2023 Montane Yukon Arctic Ultra – race recap – short version
I think most people thought I was truly crazy when learning that I was attempting the full distance 430 mile event of the Yukon Arctic Ultra after having not finished the 300 mile distance three previous times.
I didn’t care what they thought. This was my year.
I had prepared perfectly. I really couldn’t have been more physically fit or stronger. Mentally, I felt as ready as I could be. Kit wise and logistically, I had zero concerns. The cold didn’t scare me.
I told myself to stay in the moment. Break the race down into small segments. Don’t think about the magnitude of 430 miles.
A six mile test on the Yukon River with some other racers of my new sled and gear a few days before the rest reinforced my confidence.
At the start, I could barely contain my energy. I settled into a brisk walking pace, feeling effortless, despite dragging my 65 lbsled, packed with spare clothes, hot water, a shovel, hatchet, spare batteries and power banks, headlamps, emergency satellite phone, stove, -60 degree sleeping bag, bivy sack, foot care kitand enough food to feed a small village.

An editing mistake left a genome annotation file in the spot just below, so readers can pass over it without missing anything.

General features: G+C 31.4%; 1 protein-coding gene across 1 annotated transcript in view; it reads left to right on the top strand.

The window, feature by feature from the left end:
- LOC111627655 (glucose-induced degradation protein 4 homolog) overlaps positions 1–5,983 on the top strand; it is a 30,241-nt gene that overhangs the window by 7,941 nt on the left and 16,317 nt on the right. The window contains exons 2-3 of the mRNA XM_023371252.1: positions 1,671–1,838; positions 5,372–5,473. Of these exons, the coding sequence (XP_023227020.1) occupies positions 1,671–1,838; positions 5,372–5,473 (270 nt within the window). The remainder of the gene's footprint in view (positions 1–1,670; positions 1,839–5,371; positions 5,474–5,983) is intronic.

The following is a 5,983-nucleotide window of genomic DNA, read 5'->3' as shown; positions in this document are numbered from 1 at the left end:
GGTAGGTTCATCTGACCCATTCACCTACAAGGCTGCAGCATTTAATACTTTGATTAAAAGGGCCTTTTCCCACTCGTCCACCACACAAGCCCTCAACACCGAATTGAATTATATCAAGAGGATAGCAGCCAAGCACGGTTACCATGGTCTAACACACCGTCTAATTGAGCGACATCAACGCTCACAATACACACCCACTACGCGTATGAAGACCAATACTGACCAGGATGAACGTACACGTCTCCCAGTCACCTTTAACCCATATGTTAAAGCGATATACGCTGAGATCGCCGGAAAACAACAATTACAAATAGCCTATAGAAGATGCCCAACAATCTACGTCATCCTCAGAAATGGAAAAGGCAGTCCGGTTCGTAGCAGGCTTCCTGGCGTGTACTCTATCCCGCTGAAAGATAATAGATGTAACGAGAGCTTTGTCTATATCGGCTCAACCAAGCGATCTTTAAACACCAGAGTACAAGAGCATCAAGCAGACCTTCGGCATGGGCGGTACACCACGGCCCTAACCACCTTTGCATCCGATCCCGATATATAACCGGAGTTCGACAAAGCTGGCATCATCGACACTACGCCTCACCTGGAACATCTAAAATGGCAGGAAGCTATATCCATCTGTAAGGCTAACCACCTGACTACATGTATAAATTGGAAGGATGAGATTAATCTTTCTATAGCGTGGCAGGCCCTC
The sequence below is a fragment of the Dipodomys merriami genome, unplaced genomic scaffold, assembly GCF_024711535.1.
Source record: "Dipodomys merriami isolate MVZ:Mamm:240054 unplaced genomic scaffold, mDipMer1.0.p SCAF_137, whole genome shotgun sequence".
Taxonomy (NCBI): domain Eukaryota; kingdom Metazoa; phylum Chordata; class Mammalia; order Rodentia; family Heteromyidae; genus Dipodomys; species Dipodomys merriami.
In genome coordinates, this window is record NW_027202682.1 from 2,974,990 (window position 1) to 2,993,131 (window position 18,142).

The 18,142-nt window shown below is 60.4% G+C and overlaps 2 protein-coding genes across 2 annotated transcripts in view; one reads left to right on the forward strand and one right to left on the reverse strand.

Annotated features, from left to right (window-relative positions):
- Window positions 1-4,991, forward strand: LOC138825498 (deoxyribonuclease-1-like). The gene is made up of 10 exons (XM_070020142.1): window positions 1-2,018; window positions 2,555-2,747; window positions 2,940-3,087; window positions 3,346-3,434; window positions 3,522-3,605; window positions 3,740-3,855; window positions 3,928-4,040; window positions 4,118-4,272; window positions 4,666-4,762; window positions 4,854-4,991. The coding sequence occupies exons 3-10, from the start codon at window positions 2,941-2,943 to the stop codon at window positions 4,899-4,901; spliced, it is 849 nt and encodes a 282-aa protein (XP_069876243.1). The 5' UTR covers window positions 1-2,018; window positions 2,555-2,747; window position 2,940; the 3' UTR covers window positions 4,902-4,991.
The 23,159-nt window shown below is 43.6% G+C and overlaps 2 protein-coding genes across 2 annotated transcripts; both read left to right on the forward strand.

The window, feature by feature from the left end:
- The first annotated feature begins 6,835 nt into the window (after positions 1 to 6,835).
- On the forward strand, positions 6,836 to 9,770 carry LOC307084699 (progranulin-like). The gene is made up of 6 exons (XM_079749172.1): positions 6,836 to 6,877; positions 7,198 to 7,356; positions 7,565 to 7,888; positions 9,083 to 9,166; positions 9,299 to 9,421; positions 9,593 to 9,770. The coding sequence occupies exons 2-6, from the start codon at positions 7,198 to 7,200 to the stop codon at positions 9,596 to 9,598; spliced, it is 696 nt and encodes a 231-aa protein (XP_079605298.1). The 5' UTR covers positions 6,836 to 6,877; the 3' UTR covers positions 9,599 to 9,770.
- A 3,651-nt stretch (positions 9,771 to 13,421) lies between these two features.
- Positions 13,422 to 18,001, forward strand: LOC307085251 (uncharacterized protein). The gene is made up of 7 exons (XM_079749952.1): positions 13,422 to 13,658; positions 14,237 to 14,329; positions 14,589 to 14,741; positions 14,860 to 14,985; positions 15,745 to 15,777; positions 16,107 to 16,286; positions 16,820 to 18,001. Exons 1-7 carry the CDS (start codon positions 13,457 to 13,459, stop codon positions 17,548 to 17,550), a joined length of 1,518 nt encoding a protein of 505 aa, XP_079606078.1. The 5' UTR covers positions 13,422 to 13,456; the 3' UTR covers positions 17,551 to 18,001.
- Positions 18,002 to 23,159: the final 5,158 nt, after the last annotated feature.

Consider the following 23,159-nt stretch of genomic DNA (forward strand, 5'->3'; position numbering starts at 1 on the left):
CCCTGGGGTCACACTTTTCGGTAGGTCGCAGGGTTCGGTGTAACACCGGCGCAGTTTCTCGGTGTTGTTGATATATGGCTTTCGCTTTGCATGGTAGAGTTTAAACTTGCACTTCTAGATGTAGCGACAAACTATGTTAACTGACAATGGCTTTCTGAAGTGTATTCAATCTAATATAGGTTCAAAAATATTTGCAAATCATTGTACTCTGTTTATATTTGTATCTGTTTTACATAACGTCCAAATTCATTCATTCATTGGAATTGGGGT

I arrived at the first checkpoint earlier than expected but feeling perfect. No sweating/overheating or foot issues.
After a quick meal and required frostbite check from the medics, I headed out towards Dog Grave Lake, CP #2.
Now on the Takhini River, I returned to my brisk pace. I made it to Dog Grave Lake without any problems unlike last year when I had all kind of stupid issues. I shared some nice miles with my Spanish friend Kike Maravilla, himself a multi time non finisher who like me would make it to Dawson this year.
I changed socks, attended to some minor foot blisters, filled my thermoses, devoured some beef stew, a roll and a cookie then went on my way towards Braeburn, CP #3.
I tried to take a couple hour nap half way there but couldn’t fall asleep. So, I decided to just get up and get going.
At Braeburn, I again couldn’t get enough or good quality sleep. I noted my heart was pounding and racing with a HR in the low 100’s at rest. I hadn’t had any caffeine yet so I was perplexed and frustrated by this.
I left Braeburn with John Nakel, an engineer from Ohio and we ended up working together the entire next 52 mile segment to Mandana Lake CP #4.
We both still had trouble sleeping there. The brilliant sunshine made it hard to sleep plus neither of us wanted to sleep during the coveted daytime hours so we decided to just carry on.